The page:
Vitter voices chamber’s concerns

Proposed parish pipeline provides promise
May 3, 2011
Rebecca Cheramie
May 5, 2011
Proposed parish pipeline provides promise
May 3, 2011
Rebecca Cheramie
May 5, 2011

Jobs, federal spending, Middle Eastern turmoil and energy are the national concerns that have a strong connection to the Tri-parish region according to U.S. Sen. David Vitter.

Speaking last Tuesday at the Houma-Terrebonne Chamber of Commerce membership luncheon, Vitter told a crowd of more than 200 people that the Lafourche and Terrebonne area is the center of coastal and energy activity for Louisiana and the entire Gulf of Mexico.

“When you think about it, putting this area and the Gulf back to work is an enormously important element to almost all the top level national challenges we face,” Vitter said.

The senator noted that the past year had been one of attempting to come out of the worst economic period since the Great Depression of the 1930s, making jobs a top priority.

Part of the problem Vitter identified was spending and federal debt. “We are on unsustainable tract right now in terms of federal spending and debt,” he said. “[Federal debt] will continue to be the center of continuing discussion and debate.”

Vitter said that international turmoil, particularly in the Middle East where oil production stands both in competition with domestic oil and is an issue of U.S. energy dependency.

“All of those [issues] intersect right here in Lafourche [and] Terrebonne. Right here in the Gulf,” Vitter said.

The senator said an appropriate energy policy that made use of oil production while other sources were developed would help America become less dependent upon foreign oil.

Vitter said that funds generated from domestic energy production are second only to personal income tax. “That is a pretty important category … in terms of revenue for the federal government,” he said.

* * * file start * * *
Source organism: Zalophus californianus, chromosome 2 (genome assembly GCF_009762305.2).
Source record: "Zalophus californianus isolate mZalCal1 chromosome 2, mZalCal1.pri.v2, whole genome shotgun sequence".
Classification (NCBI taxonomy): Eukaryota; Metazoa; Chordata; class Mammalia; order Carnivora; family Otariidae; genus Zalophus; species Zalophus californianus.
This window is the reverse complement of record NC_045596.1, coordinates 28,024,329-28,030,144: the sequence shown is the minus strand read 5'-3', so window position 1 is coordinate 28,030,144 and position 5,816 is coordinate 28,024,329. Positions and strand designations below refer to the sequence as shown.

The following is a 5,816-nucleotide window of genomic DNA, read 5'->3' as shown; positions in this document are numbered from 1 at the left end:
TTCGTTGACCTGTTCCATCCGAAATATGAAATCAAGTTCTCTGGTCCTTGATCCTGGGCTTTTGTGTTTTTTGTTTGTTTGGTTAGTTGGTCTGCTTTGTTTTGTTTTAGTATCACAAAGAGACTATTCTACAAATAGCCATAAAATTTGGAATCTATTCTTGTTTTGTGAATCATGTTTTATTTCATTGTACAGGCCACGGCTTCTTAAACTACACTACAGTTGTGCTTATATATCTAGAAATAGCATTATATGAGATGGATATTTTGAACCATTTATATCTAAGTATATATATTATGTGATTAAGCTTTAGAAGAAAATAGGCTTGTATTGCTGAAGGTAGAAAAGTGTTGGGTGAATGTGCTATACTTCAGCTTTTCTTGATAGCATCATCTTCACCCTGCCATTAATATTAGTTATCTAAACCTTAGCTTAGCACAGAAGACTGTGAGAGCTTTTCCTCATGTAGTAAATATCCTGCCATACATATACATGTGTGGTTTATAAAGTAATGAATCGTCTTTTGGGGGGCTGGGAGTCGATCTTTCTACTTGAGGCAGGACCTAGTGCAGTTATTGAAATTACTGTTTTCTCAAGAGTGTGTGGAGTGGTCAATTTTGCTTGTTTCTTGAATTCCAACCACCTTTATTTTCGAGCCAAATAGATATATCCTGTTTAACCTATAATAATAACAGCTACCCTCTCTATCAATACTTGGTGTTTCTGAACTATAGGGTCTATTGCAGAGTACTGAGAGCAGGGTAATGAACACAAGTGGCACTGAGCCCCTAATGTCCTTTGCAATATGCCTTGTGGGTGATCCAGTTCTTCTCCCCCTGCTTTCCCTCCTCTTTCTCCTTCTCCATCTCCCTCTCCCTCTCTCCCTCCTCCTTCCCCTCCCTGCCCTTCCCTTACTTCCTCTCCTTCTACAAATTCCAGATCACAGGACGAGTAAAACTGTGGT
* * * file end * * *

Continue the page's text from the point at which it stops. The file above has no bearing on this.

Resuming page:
Energy independence is critical for financial stability according to Vitter, and in turn would address other needs and issues.

Vitter addressed his filing of what he referred to as a 3-D Bill. “We introduced this bill a few weeks ago,” he said. “We call it the 3-D Bill because that stands for Domestic Jobs, Domestic Energy and Deficit Reduction act of 2011.

“If we dramatically open our domestic energy resources, streamline in a reasonable way the regulatory process, put reasonable timelines on environmental and other review and litigation, stop the over regulation of our energy industry and really [fight] the effort by [the Obama] administration trying to legislate through administrative fiat … we accomplish all those important goals [of] domestic jobs, domestic energy [and] deficit reduction.

“I think the good news is a great majority of the American people share our vision,” Vitter continued. “They are very tired of the stale debate on energy policy that has been going on in Washington since Jimmy Carter and before.”

Vitter said the correct answer is “all the above” when it comes to making use of oil and gas while developing new energy sources, with the two working together. “The problem on the energy front … is that the American people have fallen asleep on the issue. [But] the price at the pump is rising and that is reawakening the American people to energy.”

The 3-D Bill, said Vitter, is simple as it is designed to open up existing domestic energy resources.

“The United States is the single most energy rich country by far. No Middle Eastern country comes close,” Vitter said. “While we are the most energy rich country in the world we are the only country in the world that takes 95 percent of that richness in resources, in terms of energy, and puts it off limits, and says, ‘You can’t touch it.'”

Vitter said the only way that change can occur is for the American public to keep on the federal government’s case. “It is one of the things I am very focused on now,” he said.

“There is a real difference between keeping yourself informed on an issue and being an advocate and a champion of the issue,” said Chamber Chairman J.J. Buquet. “Sen. Vitter has truly been an advocate … [and] we are very, very grateful.”

“Sen. Vitter has been such a friend to Terrebonne Parish,” said Parish President Michel Claudet. “He has been instrumental in getting levees and extremely instrumental in getting out permit for Reach F on the Morganza project. Whenever we have a problem Sen. Vitter is here to help us. He has been a friend to Terrebonne and will continue to be a friend to Terrebonne.”

While in Houma, Vitter was awarded a Spirit of Enterprise award by U.S. Chamber of Commerce President John Gonzales. “I promise you there is no harder working senator than David Vitter,” Gonzales said.

Following the session, Vitter admitted that on the energy front the area continues to face “huge obstacles” from Washington. “Particularly with the shutdown of the Gulf,” he said. “We need to develop new sources of energy and new technology, but we can’t shut down oil and gas in the meantime. We need a bridge to that new energy future as well.”